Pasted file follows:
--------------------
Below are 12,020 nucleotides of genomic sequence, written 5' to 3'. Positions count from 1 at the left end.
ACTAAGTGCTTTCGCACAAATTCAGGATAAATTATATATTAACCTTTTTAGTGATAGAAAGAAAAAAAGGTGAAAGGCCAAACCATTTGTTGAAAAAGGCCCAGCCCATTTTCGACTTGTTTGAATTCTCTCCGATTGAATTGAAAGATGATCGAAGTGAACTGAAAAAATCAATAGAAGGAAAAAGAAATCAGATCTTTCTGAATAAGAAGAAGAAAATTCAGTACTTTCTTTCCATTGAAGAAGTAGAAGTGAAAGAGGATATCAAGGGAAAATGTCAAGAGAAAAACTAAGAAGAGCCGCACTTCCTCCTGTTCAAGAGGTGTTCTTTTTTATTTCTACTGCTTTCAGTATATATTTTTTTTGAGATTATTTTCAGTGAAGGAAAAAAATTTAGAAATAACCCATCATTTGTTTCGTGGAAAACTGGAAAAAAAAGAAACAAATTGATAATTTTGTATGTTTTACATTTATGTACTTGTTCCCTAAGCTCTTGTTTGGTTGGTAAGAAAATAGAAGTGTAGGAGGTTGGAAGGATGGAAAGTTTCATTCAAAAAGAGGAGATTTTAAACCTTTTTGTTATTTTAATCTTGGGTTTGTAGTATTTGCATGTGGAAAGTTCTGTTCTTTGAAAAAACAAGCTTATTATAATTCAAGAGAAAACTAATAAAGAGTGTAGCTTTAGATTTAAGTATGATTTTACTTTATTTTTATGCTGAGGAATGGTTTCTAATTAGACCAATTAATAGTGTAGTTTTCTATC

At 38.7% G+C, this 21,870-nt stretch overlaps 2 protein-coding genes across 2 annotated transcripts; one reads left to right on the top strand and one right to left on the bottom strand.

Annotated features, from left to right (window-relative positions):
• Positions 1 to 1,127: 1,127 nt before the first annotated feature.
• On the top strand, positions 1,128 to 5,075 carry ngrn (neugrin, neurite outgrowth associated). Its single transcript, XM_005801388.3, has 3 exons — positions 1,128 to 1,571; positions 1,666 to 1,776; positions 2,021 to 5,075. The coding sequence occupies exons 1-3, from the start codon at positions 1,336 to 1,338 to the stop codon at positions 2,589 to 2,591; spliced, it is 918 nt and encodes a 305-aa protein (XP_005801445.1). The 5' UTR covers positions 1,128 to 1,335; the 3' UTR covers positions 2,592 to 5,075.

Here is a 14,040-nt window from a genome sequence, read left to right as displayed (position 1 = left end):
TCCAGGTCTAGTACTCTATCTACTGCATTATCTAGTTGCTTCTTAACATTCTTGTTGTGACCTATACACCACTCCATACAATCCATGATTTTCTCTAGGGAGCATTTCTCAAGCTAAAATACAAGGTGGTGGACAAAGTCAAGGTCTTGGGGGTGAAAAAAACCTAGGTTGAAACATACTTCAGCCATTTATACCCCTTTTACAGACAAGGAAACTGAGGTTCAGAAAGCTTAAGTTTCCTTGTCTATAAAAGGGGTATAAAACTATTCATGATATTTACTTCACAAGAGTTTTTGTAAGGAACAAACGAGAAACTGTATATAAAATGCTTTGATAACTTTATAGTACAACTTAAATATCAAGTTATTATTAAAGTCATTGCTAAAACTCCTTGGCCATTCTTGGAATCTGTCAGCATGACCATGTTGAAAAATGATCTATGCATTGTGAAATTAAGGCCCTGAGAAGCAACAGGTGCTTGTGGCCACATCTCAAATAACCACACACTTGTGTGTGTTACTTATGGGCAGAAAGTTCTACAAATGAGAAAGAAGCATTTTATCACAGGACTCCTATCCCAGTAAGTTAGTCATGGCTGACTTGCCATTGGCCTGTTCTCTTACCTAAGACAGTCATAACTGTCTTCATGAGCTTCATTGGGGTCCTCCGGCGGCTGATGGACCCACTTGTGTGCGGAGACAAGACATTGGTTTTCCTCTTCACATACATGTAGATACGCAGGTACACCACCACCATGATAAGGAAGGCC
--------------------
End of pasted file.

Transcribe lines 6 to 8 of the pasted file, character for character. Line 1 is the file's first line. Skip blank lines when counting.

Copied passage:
• On the top strand, positions 1,128 to 5,075 carry ngrn (neugrin, neurite outgrowth associated). Its single transcript, XM_005801388.3, has 3 exons — positions 1,128 to 1,571; positions 1,666 to 1,776; positions 2,021 to 5,075. The coding sequence occupies exons 1-3, from the start codon at positions 1,336 to 1,338 to the stop codon at positions 2,589 to 2,591; spliced, it is 918 nt and encodes a 305-aa protein (XP_005801445.1). The 5' UTR covers positions 1,128 to 1,335; the 3' UTR covers positions 2,592 to 5,075.

Here is a 14,040-nt window from a genome sequence, read left to right as displayed (position 1 = left end):
TCCAGGTCTAGTACTCTATCTACTGCATTATCTAGTTGCTTCTTAACATTCTTGTTGTGACCTATACACCACTCCATACAATCCATGATTTTCTCTAGGGAGCATTTCTCAAGCTAAAATACAAGGTGGTGGACAAAGTCAAGGTCTTGGGGGTGAAAAAAACCTAGGTTGAAACATACTTCAGCCATTTATACCCCTTTTACAGACAAGGAAACTGAGGTTCAGAAAGCTTAAGTTTCCTTGTCTATAAAAGGGGTATAAAACTATTCATGATATTTACTTCACAAGAGTTTTTGTAAGGAACAAACGAGAAACTGTATATAAAATGCTTTGATAACTTTATAGTACAACTTAAATATCAAGTTATTATTAAAGTCATTGCTAAAACTCCTTGGCCATTCTTGGAATCTGTCAGCATGACCATGTTGAAAAATGATCTATGCATTGTGAAATTAAGGCCCTGAGAAGCAACAGGTGCTTGTGGCCACATCTCAAATAACCACACACTTGTGTGTGTTACTTATGGGCAGAAAGTTCTACAAATGAGAAAGAAGCATTTTATCACAGGACTCCTATCCCAGTAAGTTAGTCATGGCTGACTTGCCATTGGCCTGTTCTCTTACCTAAGACAGTCATAACTGTCTTCATGAGCTTCATTGGGGTCCTCCGGCGGCTGATGGACCCACTTGTGTGCGGAGACAAGACATTGGTTTTCCTCTTCACATACATGTAGATACGCAGGTACACCACCACCATGATAAGGAAGGCC